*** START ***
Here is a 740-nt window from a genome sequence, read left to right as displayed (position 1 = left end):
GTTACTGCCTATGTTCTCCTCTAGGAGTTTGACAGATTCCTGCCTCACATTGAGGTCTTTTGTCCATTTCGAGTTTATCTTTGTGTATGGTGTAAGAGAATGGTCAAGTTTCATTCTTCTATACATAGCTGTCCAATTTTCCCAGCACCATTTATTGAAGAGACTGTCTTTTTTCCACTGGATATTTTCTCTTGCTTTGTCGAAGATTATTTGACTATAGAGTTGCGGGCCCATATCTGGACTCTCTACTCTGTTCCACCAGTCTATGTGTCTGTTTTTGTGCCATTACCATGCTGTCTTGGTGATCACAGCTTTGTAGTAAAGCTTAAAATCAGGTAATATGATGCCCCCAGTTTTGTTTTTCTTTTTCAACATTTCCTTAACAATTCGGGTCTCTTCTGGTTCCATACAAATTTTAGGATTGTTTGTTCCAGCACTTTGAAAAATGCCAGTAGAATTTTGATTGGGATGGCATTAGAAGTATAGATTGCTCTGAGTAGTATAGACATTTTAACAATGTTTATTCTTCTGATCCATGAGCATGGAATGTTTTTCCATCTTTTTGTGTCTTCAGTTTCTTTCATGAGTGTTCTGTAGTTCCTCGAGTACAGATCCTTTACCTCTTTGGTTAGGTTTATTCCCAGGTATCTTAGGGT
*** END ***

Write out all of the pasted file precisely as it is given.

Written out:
Here is a 740-nt window from a genome sequence, read left to right as displayed (position 1 = left end):
GTTACTGCCTATGTTCTCCTCTAGGAGTTTGACAGATTCCTGCCTCACATTGAGGTCTTTTGTCCATTTCGAGTTTATCTTTGTGTATGGTGTAAGAGAATGGTCAAGTTTCATTCTTCTATACATAGCTGTCCAATTTTCCCAGCACCATTTATTGAAGAGACTGTCTTTTTTCCACTGGATATTTTCTCTTGCTTTGTCGAAGATTATTTGACTATAGAGTTGCGGGCCCATATCTGGACTCTCTACTCTGTTCCACCAGTCTATGTGTCTGTTTTTGTGCCATTACCATGCTGTCTTGGTGATCACAGCTTTGTAGTAAAGCTTAAAATCAGGTAATATGATGCCCCCAGTTTTGTTTTTCTTTTTCAACATTTCCTTAACAATTCGGGTCTCTTCTGGTTCCATACAAATTTTAGGATTGTTTGTTCCAGCACTTTGAAAAATGCCAGTAGAATTTTGATTGGGATGGCATTAGAAGTATAGATTGCTCTGAGTAGTATAGACATTTTAACAATGTTTATTCTTCTGATCCATGAGCATGGAATGTTTTTCCATCTTTTTGTGTCTTCAGTTTCTTTCATGAGTGTTCTGTAGTTCCTCGAGTACAGATCCTTTACCTCTTTGGTTAGGTTTATTCCCAGGTATCTTAGGGT